Regarding Beethoven’s metronome indications, the only ones he provided in the piano sonatas were in the Hammerklavier, Op 106. And the opening movement tempo of minim/half note = 138 is indeed very fast but it’s well known that Beethoven also said in another work that his metronome markings should only apply to the opening bars. So while the opening bars of the Hammerklavier are playable at his suggested speed, it’s not unreasonable to take other passages a little slower. Dr. Cooper also suggests that Beethoven may have simply misread his metronome and that he intended a figure of 108, which would have been more compatible with the Allegro marking for this movement. So we simply don’t know for sure and because of this I think it’s okay to play the opening declamatory statement at the fast speed but apply freedom and space as was probably intended elsewhere. Also it would be well advised not to rush through Beethoven’s denser fugues such as those in the Hammerklavier, because opting for a tempo that is too fast can risk obscuring the listener’s ability to hear the interesting motion of the independent voices. There’s a lot for a player to consider before they become too fixated on making artistic choices that revolve solely around prioritizing one tempo number.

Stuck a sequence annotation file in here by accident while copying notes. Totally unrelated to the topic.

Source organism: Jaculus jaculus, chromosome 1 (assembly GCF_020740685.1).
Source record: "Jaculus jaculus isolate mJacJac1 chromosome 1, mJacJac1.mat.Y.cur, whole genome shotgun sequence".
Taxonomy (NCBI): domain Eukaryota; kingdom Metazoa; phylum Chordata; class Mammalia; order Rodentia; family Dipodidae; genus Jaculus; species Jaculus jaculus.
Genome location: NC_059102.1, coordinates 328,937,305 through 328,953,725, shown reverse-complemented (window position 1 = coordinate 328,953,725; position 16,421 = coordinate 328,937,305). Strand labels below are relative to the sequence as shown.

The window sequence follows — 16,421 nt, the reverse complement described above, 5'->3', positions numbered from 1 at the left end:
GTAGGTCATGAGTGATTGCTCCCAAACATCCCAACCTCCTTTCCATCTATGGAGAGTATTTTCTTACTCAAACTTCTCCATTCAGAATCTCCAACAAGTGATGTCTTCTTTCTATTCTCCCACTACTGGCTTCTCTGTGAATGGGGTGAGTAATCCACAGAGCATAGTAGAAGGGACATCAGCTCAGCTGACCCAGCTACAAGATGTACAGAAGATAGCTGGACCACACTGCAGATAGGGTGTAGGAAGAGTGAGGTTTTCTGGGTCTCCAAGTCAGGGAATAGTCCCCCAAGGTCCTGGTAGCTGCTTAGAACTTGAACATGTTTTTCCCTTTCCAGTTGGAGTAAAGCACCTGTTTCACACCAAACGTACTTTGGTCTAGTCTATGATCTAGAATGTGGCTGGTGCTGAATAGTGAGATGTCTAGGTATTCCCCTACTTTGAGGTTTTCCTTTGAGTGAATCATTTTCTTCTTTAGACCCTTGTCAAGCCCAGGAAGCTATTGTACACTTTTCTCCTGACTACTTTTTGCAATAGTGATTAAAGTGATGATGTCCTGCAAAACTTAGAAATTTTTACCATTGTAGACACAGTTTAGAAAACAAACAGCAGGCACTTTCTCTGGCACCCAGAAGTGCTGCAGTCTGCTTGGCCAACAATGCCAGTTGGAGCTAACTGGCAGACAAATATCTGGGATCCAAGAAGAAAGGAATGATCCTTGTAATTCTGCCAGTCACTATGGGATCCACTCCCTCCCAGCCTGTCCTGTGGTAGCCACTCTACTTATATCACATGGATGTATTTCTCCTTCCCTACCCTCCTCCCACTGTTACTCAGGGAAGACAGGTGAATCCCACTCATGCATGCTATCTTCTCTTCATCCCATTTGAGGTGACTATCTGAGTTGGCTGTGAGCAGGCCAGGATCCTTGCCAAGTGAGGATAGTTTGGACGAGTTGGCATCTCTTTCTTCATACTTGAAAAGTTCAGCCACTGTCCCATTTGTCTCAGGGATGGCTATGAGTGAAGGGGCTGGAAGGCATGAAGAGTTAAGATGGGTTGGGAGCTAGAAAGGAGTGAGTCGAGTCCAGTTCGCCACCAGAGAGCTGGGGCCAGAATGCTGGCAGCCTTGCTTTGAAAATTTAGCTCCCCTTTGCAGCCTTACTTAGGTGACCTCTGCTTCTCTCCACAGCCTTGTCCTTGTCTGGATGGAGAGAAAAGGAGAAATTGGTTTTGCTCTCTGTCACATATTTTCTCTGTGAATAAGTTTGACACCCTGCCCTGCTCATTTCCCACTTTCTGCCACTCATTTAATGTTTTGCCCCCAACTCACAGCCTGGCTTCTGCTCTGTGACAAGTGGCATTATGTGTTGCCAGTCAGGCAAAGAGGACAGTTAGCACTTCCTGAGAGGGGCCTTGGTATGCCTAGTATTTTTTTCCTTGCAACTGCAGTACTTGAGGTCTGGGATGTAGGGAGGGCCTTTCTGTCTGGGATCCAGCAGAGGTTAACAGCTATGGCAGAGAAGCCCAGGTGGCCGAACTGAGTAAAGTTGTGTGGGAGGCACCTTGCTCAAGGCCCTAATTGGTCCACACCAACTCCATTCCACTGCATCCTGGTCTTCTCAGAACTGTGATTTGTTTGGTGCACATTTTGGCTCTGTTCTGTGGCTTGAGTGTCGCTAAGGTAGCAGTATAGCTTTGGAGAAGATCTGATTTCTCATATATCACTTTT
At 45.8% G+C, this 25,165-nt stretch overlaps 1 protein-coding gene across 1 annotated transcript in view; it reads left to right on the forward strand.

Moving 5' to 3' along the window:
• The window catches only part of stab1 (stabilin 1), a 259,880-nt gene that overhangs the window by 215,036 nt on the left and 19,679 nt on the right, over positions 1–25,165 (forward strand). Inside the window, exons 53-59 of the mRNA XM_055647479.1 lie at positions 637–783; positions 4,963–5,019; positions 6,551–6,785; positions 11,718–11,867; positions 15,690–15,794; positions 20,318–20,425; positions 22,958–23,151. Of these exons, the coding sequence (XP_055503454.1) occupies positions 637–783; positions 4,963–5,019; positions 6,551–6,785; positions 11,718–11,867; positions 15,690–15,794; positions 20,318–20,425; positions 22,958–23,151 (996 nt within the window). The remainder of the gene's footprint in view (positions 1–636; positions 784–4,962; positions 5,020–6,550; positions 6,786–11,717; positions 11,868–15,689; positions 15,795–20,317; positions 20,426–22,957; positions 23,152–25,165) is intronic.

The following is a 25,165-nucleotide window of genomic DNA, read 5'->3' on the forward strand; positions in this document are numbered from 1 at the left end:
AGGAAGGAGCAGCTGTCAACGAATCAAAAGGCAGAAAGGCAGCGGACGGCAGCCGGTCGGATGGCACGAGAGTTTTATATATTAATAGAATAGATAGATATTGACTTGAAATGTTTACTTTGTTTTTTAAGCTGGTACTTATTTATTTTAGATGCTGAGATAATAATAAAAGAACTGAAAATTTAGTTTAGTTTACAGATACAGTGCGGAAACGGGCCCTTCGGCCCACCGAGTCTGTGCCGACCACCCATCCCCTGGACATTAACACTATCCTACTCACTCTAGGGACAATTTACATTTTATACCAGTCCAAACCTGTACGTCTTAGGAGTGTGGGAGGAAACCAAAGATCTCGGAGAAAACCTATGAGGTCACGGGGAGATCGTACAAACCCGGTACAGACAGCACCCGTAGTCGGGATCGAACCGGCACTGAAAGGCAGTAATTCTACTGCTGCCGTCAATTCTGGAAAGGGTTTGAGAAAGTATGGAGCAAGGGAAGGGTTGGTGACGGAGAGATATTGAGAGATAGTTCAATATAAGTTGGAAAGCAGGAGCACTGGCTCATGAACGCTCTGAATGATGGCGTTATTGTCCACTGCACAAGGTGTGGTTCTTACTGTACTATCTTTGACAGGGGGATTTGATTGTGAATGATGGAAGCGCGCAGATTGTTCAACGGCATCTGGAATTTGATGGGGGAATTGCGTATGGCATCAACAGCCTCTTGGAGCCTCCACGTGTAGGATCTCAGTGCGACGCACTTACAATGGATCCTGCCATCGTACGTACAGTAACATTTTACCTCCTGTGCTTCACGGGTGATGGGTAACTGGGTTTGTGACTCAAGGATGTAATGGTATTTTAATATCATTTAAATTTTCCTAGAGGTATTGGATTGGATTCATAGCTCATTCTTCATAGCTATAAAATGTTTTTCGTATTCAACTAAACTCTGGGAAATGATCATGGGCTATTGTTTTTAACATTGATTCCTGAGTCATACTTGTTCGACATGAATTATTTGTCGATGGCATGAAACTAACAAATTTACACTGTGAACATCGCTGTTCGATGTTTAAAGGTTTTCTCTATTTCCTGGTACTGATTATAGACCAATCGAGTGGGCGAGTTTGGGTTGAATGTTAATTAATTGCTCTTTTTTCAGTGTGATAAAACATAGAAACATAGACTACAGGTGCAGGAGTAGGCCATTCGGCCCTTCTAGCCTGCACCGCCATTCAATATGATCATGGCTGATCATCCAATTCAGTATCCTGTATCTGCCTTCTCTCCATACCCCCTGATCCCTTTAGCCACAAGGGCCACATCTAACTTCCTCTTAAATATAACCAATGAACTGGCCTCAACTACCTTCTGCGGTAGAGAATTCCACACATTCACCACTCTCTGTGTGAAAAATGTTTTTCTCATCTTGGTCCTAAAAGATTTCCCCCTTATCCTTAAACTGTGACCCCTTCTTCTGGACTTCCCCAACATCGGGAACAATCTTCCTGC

I do think it’s important to observe and to try to make sense of Beethoven’s phrasing, articulation, dynamics and pedal markings. Barry Cooper’s edition of the Beethoven Sonatas provides a wealth of notes and corrections to these based on his meticulous research of original manuscripts and first editions. I think listeners will be in for some surprises when they hear my recordings if they are used to the way previous artists have played these works. That’s because some of the articulations, dynamics and even some of the notes are different in previous published editions. I have followed Dr. Cooper’s amendments and it sometimes puts a different complexion on these works. One example is near the beginning of the E flat Sonata Op 31 No 3 — there’s a turn that got mistranscribed as four equal semiquavers in many editions and that’s what you hear in many recordings. Cooper points out that this was an engraver’s mistake and that it should, in fact, sound like a quaver note followed by a triplet of semiquavers. It’s a subtle difference, but one that gives this phrase more of a bounce. Cooper’s edition has hundreds of these little changes and corrections of great interest to the modern-day Beethoven enthusiast.